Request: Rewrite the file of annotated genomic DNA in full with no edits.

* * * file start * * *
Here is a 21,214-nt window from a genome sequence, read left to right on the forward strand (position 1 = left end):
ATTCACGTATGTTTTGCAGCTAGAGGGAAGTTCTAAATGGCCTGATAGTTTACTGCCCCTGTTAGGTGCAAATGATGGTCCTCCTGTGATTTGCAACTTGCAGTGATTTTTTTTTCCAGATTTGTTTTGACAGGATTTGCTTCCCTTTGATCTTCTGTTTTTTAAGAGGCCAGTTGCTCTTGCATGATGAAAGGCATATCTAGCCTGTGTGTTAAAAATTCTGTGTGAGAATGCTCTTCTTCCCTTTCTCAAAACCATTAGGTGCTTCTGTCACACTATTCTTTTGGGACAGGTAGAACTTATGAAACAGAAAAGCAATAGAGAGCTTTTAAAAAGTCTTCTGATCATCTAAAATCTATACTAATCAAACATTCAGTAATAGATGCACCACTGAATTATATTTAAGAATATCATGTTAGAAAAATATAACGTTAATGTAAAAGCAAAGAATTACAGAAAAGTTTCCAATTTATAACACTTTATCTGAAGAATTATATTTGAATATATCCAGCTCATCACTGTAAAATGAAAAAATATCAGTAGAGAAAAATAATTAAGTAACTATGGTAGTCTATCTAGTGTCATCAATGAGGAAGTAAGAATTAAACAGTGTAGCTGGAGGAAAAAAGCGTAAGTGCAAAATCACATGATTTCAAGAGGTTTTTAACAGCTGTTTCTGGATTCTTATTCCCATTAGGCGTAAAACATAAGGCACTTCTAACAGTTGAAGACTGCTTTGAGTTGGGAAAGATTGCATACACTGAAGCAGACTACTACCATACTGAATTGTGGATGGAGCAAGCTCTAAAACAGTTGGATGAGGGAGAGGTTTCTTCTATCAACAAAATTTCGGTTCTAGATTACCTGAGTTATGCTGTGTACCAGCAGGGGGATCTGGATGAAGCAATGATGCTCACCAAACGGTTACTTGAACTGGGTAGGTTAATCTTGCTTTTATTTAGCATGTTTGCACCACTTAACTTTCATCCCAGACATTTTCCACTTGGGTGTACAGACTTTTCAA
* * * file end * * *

Here is a 21,214-nt window from a genome sequence, read left to right on the forward strand (position 1 = left end):
ATTCACGTATGTTTTGCAGCTAGAGGGAAGTTCTAAATGGCCTGATAGTTTACTGCCCCTGTTAGGTGCAAATGATGGTCCTCCTGTGATTTGCAACTTGCAGTGATTTTTTTTTCCAGATTTGTTTTGACAGGATTTGCTTCCCTTTGATCTTCTGTTTTTTAAGAGGCCAGTTGCTCTTGCATGATGAAAGGCATATCTAGCCTGTGTGTTAAAAATTCTGTGTGAGAATGCTCTTCTTCCCTTTCTCAAAACCATTAGGTGCTTCTGTCACACTATTCTTTTGGGACAGGTAGAACTTATGAAACAGAAAAGCAATAGAGAGCTTTTAAAAAGTCTTCTGATCATCTAAAATCTATACTAATCAAACATTCAGTAATAGATGCACCACTGAATTATATTTAAGAATATCATGTTAGAAAAATATAACGTTAATGTAAAAGCAAAGAATTACAGAAAAGTTTCCAATTTATAACACTTTATCTGAAGAATTATATTTGAATATATCCAGCTCATCACTGTAAAATGAAAAAATATCAGTAGAGAAAAATAATTAAGTAACTATGGTAGTCTATCTAGTGTCATCAATGAGGAAGTAAGAATTAAACAGTGTAGCTGGAGGAAAAAAGCGTAAGTGCAAAATCACATGATTTCAAGAGGTTTTTAACAGCTGTTTCTGGATTCTTATTCCCATTAGGCGTAAAACATAAGGCACTTCTAACAGTTGAAGACTGCTTTGAGTTGGGAAAGATTGCATACACTGAAGCAGACTACTACCATACTGAATTGTGGATGGAGCAAGCTCTAAAACAGTTGGATGAGGGAGAGGTTTCTTCTATCAACAAAATTTCGGTTCTAGATTACCTGAGTTATGCTGTGTACCAGCAGGGGGATCTGGATGAAGCAATGATGCTCACCAAACGGTTACTTGAACTGGGTAGGTTAATCTTGCTTTTATTTAGCATGTTTGCACCACTTAACTTTCATCCCAGACATTTTCCACTTGGGTGTACAGACTTTTCAA